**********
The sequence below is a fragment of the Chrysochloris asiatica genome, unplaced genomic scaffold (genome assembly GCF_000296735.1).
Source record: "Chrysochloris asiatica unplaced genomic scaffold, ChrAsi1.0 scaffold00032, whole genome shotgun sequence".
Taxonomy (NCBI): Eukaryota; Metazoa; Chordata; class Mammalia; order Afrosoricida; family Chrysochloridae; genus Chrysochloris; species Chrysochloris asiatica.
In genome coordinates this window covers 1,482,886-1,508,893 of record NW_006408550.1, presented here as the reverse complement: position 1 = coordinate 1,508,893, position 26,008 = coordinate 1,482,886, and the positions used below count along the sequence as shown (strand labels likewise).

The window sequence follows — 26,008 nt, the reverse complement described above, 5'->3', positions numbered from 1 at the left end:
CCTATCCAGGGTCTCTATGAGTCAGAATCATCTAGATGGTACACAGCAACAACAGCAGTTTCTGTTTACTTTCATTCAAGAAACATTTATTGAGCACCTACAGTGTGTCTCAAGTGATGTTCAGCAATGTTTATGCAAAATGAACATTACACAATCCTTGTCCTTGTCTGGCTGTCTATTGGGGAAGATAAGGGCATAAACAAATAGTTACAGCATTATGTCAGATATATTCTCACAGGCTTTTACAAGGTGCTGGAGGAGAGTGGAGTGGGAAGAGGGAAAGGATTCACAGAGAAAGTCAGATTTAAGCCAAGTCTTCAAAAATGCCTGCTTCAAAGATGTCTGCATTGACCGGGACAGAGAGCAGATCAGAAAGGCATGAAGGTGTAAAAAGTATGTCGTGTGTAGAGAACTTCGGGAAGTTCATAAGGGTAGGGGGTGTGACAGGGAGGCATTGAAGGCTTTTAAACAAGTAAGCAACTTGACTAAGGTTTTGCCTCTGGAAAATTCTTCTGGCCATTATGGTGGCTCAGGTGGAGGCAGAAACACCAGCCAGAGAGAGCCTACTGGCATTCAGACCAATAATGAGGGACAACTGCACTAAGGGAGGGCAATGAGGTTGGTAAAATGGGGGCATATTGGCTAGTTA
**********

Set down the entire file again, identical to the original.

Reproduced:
The sequence below is a fragment of the Chrysochloris asiatica genome, unplaced genomic scaffold (genome assembly GCF_000296735.1).
Source record: "Chrysochloris asiatica unplaced genomic scaffold, ChrAsi1.0 scaffold00032, whole genome shotgun sequence".
Taxonomy (NCBI): Eukaryota; Metazoa; Chordata; class Mammalia; order Afrosoricida; family Chrysochloridae; genus Chrysochloris; species Chrysochloris asiatica.
In genome coordinates this window covers 1,482,886-1,508,893 of record NW_006408550.1, presented here as the reverse complement: position 1 = coordinate 1,508,893, position 26,008 = coordinate 1,482,886, and the positions used below count along the sequence as shown (strand labels likewise).

The window sequence follows — 26,008 nt, the reverse complement described above, 5'->3', positions numbered from 1 at the left end:
CCTATCCAGGGTCTCTATGAGTCAGAATCATCTAGATGGTACACAGCAACAACAGCAGTTTCTGTTTACTTTCATTCAAGAAACATTTATTGAGCACCTACAGTGTGTCTCAAGTGATGTTCAGCAATGTTTATGCAAAATGAACATTACACAATCCTTGTCCTTGTCTGGCTGTCTATTGGGGAAGATAAGGGCATAAACAAATAGTTACAGCATTATGTCAGATATATTCTCACAGGCTTTTACAAGGTGCTGGAGGAGAGTGGAGTGGGAAGAGGGAAAGGATTCACAGAGAAAGTCAGATTTAAGCCAAGTCTTCAAAAATGCCTGCTTCAAAGATGTCTGCATTGACCGGGACAGAGAGCAGATCAGAAAGGCATGAAGGTGTAAAAAGTATGTCGTGTGTAGAGAACTTCGGGAAGTTCATAAGGGTAGGGGGTGTGACAGGGAGGCATTGAAGGCTTTTAAACAAGTAAGCAACTTGACTAAGGTTTTGCCTCTGGAAAATTCTTCTGGCCATTATGGTGGCTCAGGTGGAGGCAGAAACACCAGCCAGAGAGAGCCTACTGGCATTCAGACCAATAATGAGGGACAACTGCACTAAGGGAGGGCAATGAGGTTGGTAAAATGGGGGCATATTGGCTAGTTA